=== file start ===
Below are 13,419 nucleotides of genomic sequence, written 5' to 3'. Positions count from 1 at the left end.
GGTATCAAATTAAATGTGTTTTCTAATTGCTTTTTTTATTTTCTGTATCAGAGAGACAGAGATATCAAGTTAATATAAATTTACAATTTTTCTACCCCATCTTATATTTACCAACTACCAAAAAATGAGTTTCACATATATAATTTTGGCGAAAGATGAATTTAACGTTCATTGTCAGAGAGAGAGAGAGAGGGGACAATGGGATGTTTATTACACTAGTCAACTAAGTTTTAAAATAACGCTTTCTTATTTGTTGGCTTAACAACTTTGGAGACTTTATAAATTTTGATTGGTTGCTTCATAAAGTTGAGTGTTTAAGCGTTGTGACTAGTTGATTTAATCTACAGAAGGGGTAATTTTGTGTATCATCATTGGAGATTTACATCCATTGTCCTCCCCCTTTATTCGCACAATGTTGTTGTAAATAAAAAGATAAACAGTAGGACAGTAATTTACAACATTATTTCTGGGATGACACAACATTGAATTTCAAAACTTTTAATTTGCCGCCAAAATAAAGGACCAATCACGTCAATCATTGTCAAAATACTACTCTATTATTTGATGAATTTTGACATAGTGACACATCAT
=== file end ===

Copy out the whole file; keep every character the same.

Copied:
Below are 13,419 nucleotides of genomic sequence, written 5' to 3'. Positions count from 1 at the left end.
GGTATCAAATTAAATGTGTTTTCTAATTGCTTTTTTTATTTTCTGTATCAGAGAGACAGAGATATCAAGTTAATATAAATTTACAATTTTTCTACCCCATCTTATATTTACCAACTACCAAAAAATGAGTTTCACATATATAATTTTGGCGAAAGATGAATTTAACGTTCATTGTCAGAGAGAGAGAGAGAGGGGACAATGGGATGTTTATTACACTAGTCAACTAAGTTTTAAAATAACGCTTTCTTATTTGTTGGCTTAACAACTTTGGAGACTTTATAAATTTTGATTGGTTGCTTCATAAAGTTGAGTGTTTAAGCGTTGTGACTAGTTGATTTAATCTACAGAAGGGGTAATTTTGTGTATCATCATTGGAGATTTACATCCATTGTCCTCCCCCTTTATTCGCACAATGTTGTTGTAAATAAAAAGATAAACAGTAGGACAGTAATTTACAACATTATTTCTGGGATGACACAACATTGAATTTCAAAACTTTTAATTTGCCGCCAAAATAAAGGACCAATCACGTCAATCATTGTCAAAATACTACTCTATTATTTGATGAATTTTGACATAGTGACACATCAT